At its April meeting, the APS Executive Board approved a statement regarding federal investments in research and development, presented at an April 28 hearing of the Senate Committee on Commerce, Science and Transportation's Subcommittee on Science, Technology and Space by APS President Andrew Sessler. The action was a continuation of recent APS efforts on behalf of science funding, including a prior statement approved by the Board last fall in support of the bipartisan National Research Investment Act (S.1305) (see APS News, January 1998
). The text of the statement as read before the Senate Committee follows.
Our support for a comprehensive increase in federal research investments is based upon the following key points:
- Federal investment in research increases economic growth and keeps the nation on the path to a balanced budget. Economic analyses show that since the end of World War II, technology has accounted for more than half of all economic growth in the U.S. Today, increased productivity, driven by technological innovation, receives much of the credit for sustaining the current expansion, which is characterized by low inflation and low unemployment. Federal investments in research increase economic growth and keep the nation on the balanced budget path.
- Federal investment in research sustains technological innovation. Almost 75 percent of the citations listed in U.S. industrial patent applications reference publicly supported research. The cause is clear: American industry has been forced to shorten its research time horizons and to adopt risk-adverse R&D strategies. The result is that the federal government has become the steward for almost all long-term, high-risk research, which is now performed by universities and national laboratories.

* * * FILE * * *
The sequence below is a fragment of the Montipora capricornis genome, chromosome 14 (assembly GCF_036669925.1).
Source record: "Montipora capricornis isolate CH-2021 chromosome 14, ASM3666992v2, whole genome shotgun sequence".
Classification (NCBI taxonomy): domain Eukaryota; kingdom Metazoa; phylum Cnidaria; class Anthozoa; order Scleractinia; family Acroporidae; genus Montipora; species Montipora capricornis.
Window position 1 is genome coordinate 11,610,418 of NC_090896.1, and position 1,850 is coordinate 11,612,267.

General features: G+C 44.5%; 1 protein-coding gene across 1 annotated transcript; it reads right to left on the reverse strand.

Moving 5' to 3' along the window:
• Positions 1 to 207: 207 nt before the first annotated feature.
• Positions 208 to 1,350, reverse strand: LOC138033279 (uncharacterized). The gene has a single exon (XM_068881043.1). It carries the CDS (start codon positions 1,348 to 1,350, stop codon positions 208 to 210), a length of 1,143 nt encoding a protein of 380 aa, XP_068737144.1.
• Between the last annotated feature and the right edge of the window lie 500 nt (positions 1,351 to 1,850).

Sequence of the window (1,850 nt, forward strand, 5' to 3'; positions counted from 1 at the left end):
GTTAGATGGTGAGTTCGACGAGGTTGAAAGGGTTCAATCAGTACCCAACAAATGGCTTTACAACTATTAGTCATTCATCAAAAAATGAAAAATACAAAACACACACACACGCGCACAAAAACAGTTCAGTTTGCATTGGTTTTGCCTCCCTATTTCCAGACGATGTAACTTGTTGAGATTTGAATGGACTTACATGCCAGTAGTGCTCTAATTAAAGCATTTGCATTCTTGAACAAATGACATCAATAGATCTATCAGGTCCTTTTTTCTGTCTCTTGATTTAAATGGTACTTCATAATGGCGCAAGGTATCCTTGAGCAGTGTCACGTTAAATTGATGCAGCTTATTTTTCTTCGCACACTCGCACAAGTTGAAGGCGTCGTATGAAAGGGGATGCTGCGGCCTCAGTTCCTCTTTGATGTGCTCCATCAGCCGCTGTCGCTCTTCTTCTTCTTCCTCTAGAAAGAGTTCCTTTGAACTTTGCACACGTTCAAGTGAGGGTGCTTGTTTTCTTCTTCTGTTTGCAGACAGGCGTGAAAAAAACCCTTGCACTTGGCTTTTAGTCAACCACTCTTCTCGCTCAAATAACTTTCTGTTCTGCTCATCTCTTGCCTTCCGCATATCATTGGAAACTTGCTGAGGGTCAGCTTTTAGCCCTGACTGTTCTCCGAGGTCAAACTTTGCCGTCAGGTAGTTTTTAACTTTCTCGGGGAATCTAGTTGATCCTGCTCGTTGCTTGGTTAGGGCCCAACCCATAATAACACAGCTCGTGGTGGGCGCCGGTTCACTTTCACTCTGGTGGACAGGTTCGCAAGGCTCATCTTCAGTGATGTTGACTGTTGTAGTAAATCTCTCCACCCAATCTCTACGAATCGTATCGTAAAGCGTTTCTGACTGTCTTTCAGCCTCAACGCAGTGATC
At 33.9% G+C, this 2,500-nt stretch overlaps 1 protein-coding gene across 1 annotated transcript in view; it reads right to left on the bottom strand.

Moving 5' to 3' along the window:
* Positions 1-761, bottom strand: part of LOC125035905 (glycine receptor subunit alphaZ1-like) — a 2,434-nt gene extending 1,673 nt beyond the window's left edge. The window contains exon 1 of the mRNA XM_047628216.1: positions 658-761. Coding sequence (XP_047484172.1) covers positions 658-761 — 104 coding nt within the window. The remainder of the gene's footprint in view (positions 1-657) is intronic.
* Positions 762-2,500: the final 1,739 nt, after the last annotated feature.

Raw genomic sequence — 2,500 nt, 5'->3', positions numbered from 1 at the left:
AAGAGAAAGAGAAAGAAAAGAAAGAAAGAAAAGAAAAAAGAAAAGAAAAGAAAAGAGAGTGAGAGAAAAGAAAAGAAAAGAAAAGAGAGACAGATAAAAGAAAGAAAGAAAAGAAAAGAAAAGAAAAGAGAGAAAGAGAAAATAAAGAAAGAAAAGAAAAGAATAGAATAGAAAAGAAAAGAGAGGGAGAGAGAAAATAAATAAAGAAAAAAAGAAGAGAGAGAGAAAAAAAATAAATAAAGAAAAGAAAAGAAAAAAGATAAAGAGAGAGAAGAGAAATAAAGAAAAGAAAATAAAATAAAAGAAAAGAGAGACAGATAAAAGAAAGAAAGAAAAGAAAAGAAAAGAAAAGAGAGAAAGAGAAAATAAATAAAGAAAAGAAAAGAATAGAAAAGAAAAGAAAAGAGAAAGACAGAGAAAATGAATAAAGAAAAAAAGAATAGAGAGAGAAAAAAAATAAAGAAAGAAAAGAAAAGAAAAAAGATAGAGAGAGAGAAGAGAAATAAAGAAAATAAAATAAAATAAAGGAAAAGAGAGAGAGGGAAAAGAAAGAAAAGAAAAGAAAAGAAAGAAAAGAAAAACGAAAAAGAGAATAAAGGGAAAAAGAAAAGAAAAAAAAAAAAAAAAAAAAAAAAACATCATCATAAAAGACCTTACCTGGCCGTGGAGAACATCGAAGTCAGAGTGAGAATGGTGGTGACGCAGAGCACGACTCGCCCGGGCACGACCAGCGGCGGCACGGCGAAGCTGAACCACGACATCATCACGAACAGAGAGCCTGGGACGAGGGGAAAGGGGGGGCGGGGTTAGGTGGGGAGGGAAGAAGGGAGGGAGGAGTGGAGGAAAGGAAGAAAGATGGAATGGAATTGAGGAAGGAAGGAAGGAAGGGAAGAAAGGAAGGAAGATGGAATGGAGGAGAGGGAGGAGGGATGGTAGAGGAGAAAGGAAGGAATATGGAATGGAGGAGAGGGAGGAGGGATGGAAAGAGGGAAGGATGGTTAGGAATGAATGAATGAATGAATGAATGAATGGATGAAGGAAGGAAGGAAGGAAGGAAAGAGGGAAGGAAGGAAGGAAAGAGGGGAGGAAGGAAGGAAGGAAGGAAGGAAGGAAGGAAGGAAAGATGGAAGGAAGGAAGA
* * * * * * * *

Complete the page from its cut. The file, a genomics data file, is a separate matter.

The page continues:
- Science is the underpinning of technological progress. Indeed, basic research, according to economists such as Stanford's Michael Boskin and the late Edwin Madsfield of the University of Pennsylvania, provide extraordinary social returns on the federal investment. Estimates run between 20% and 60%.
- Tomorrow's technology is based upon today's research. Although some efficiencies in research have shortened the time to market, many time horizons still run one, two or more decades from research proposal to marketable product. Much of the extraordinary technological growth we have witnessed during the last ten years is based upon research ideas first explored 20 or 30 years ago.
- The federal investment in research has been declining by most relevant measures. For FY1997, only 1.9% of the federal budget was allocated to non-defense R&D, compared to more than 5.7% about 30 years ago. As a fraction of the GDP, the federal investment in research is less than half of what it was 30 years ago.
- Scientific disciplines have become thoroughly intertwined and completely interdependent. Progress in one area invariably requires supporting work from other areas. Examples abound: HIV protease inhibitors were synthesized by pharmaceutical companies based on the structure of HIV protease determined by biologists, using physicists' x-ray diffraction techniques; neural network computing algorithms find their origin in brain studies performed by neurobiologists; and MRI, the least invasive and most precise medical imaging diagnostic tool, comes from research carried out by physicists, chemists and mathematicians.
- Revolutionary scientific discovery often originates from research that is neither driven by strategic mission nor closely coupled to planned strategic outcomes. The laser, which traces its genesis to the arcane study of optical pumping, is a prime example. Today's corporate climate would make such research almost impossible. It could not be justified to stockholders and it would be inconsistent with the ruthlessness of global competition.